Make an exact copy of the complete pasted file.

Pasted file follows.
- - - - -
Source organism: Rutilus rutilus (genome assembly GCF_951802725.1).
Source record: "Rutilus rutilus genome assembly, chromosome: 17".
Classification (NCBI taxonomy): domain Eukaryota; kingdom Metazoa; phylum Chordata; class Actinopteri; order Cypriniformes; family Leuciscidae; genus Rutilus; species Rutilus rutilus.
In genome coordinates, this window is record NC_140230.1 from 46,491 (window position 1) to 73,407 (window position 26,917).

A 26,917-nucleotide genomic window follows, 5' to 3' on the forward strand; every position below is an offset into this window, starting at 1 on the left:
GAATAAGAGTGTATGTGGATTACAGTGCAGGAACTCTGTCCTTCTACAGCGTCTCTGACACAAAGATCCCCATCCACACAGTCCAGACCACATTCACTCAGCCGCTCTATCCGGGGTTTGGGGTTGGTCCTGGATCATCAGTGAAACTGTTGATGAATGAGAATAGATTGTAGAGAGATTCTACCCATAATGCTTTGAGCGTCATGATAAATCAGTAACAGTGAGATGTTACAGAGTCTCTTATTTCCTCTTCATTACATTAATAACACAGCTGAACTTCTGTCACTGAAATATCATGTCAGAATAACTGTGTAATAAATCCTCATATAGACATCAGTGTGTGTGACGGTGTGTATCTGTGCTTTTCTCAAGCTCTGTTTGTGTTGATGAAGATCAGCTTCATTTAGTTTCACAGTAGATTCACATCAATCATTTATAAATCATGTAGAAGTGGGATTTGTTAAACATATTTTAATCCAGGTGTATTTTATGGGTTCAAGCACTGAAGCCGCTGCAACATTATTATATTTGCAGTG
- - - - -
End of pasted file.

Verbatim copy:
Source organism: Rutilus rutilus (genome assembly GCF_951802725.1).
Source record: "Rutilus rutilus genome assembly, chromosome: 17".
Classification (NCBI taxonomy): domain Eukaryota; kingdom Metazoa; phylum Chordata; class Actinopteri; order Cypriniformes; family Leuciscidae; genus Rutilus; species Rutilus rutilus.
In genome coordinates, this window is record NC_140230.1 from 46,491 (window position 1) to 73,407 (window position 26,917).

A 26,917-nucleotide genomic window follows, 5' to 3' on the forward strand; every position below is an offset into this window, starting at 1 on the left:
GAATAAGAGTGTATGTGGATTACAGTGCAGGAACTCTGTCCTTCTACAGCGTCTCTGACACAAAGATCCCCATCCACACAGTCCAGACCACATTCACTCAGCCGCTCTATCCGGGGTTTGGGGTTGGTCCTGGATCATCAGTGAAACTGTTGATGAATGAGAATAGATTGTAGAGAGATTCTACCCATAATGCTTTGAGCGTCATGATAAATCAGTAACAGTGAGATGTTACAGAGTCTCTTATTTCCTCTTCATTACATTAATAACACAGCTGAACTTCTGTCACTGAAATATCATGTCAGAATAACTGTGTAATAAATCCTCATATAGACATCAGTGTGTGTGACGGTGTGTATCTGTGCTTTTCTCAAGCTCTGTTTGTGTTGATGAAGATCAGCTTCATTTAGTTTCACAGTAGATTCACATCAATCATTTATAAATCATGTAGAAGTGGGATTTGTTAAACATATTTTAATCCAGGTGTATTTTATGGGTTCAAGCACTGAAGCCGCTGCAACATTATTATATTTGCAGTG